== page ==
For Immediate Release: November 26, 2012
Washington, DC – Human Rights First welcomes the apparent agreement reached by President Mohamed Morsi and Egypt’s senior judges today to scale back the scope of controversial decree that would have given the President wide-ranging, unchallengeable powers.
The political crisis in Egypt, heightened by President Mohamed Morsi’s decree, has raised the stakes for U.S. policy in one of America’s most important allies in the region.
Morsi’s unilateral decree precipitated a polarized stand-off between supporters of the Muslim Brotherhood, the religious movement that backed Morsi’s campaign for the presidency, and opponents to greater religious influence over Egypt’s government. Rival street protests were called for Tuesday November 27, but following news of the agreement between the President and judges the Muslim Brotherhood has apparently called off its planned protest. This would be a welcome de-escalation of the crisis.
Human Rights First’s Neil Hicks observes, “The U.S. government has a strong interest in a peaceful transition to democracy in Egypt, but despite today’s progress, the widening distrust between competing political factions still endangers the process. U.S. policy makers should reiterate their support for the drafting of a new constitution that bolsters the rule of law and protects the rights and freedoms of all Egyptians, in accordance with Egypt’s international human rights obligations.”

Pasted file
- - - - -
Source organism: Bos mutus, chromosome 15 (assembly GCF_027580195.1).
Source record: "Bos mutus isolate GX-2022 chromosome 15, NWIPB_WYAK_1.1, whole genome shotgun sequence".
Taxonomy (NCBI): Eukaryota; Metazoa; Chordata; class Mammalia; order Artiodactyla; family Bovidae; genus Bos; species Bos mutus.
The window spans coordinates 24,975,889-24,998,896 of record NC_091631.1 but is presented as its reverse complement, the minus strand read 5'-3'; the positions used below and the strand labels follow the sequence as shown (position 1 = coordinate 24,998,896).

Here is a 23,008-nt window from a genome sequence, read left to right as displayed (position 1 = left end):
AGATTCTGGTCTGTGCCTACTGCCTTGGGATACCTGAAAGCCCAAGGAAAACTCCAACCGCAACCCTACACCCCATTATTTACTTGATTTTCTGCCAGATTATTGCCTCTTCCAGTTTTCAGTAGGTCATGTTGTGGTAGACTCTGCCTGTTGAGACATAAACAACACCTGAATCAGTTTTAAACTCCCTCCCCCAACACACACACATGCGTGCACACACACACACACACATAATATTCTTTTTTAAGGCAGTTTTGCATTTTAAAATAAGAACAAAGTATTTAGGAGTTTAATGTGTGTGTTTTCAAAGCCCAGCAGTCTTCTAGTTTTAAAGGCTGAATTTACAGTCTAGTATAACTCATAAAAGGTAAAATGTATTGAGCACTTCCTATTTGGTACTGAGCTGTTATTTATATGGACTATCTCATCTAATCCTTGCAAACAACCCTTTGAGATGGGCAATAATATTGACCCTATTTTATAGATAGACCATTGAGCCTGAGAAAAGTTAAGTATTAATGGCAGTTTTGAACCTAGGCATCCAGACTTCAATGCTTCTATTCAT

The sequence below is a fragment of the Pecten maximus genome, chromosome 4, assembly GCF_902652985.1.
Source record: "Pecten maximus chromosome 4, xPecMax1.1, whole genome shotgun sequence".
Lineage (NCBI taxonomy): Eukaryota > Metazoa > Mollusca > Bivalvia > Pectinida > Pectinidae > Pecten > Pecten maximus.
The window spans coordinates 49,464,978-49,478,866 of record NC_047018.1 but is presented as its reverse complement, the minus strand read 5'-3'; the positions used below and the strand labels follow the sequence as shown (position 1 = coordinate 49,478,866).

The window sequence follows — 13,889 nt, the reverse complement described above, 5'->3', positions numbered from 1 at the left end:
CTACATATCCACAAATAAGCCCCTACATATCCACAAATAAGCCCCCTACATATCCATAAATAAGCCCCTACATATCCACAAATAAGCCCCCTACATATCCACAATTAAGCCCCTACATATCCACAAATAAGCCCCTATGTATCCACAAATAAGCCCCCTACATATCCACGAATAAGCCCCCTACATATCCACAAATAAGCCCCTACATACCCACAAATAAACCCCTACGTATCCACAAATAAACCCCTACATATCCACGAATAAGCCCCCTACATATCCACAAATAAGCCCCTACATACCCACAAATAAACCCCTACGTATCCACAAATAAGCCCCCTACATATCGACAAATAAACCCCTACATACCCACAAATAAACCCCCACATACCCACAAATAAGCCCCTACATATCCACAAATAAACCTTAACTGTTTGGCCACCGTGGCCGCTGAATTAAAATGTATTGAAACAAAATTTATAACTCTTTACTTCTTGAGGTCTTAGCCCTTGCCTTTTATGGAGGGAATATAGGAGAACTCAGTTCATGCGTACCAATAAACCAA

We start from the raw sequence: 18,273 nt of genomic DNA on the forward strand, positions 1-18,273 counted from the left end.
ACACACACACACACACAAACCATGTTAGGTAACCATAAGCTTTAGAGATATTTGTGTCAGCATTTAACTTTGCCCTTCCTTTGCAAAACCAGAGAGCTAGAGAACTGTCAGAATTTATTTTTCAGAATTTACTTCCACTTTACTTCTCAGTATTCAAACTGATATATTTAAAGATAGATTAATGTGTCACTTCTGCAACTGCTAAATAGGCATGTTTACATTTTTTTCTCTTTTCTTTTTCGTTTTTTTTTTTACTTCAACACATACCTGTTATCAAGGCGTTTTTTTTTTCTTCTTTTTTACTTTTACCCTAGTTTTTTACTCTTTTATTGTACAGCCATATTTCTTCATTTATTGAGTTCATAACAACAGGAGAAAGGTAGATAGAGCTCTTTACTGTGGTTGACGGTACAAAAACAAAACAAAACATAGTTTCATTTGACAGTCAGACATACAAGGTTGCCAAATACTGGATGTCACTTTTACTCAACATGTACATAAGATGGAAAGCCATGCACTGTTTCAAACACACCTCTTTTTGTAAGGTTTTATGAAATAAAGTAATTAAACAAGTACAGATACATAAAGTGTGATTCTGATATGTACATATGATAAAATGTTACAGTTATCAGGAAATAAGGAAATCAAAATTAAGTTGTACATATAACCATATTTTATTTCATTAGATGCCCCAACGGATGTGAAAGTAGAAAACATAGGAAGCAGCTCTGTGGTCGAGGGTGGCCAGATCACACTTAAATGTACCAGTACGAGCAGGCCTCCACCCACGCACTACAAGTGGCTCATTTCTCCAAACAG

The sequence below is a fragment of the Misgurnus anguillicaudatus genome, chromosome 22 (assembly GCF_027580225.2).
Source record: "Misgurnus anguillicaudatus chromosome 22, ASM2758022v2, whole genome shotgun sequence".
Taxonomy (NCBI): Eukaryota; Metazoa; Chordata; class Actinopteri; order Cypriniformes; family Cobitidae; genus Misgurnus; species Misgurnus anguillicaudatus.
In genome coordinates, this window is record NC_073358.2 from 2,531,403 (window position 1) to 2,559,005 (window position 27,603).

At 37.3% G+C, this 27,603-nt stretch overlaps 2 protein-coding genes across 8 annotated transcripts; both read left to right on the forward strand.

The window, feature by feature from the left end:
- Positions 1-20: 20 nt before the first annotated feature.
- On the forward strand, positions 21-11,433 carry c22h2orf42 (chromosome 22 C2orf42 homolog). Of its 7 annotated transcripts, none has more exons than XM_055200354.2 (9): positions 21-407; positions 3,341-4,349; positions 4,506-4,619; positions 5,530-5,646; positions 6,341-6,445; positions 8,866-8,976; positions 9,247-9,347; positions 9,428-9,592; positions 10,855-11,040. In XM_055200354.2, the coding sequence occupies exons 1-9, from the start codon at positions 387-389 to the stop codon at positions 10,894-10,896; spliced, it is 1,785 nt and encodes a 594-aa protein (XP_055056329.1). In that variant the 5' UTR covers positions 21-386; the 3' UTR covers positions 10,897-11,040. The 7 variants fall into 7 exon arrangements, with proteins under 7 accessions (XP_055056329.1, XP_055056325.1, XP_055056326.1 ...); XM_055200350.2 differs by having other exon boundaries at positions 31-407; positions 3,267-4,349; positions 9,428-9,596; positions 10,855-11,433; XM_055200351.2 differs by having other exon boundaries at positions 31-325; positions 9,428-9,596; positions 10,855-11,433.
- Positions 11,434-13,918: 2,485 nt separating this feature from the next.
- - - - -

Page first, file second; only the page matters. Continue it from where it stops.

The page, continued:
Hicks notes that the United States should use all its channels of influence with Egypt’s leaders to advance the transition process so that Egyptians can adopt their new constitution and elect a new parliament as soon as possible. He adds that U.S. policy makers should encourage President Morsi and opposition leaders to channel their disagreements through political negotiations rather than through street protests that are likely to result in more violence and continuing conflict and instability.
“Adopting a new constitution and electing a parliament are essential next steps that would strengthen and legitimize the state institutions that Egypt will need to meet the many challenges of the transitional period,” concluded Hicks.
For more information about developments in Egypt or to speak with Hicks, please contact Brenda Bowser Soder at email@example.com or 202-370-3323.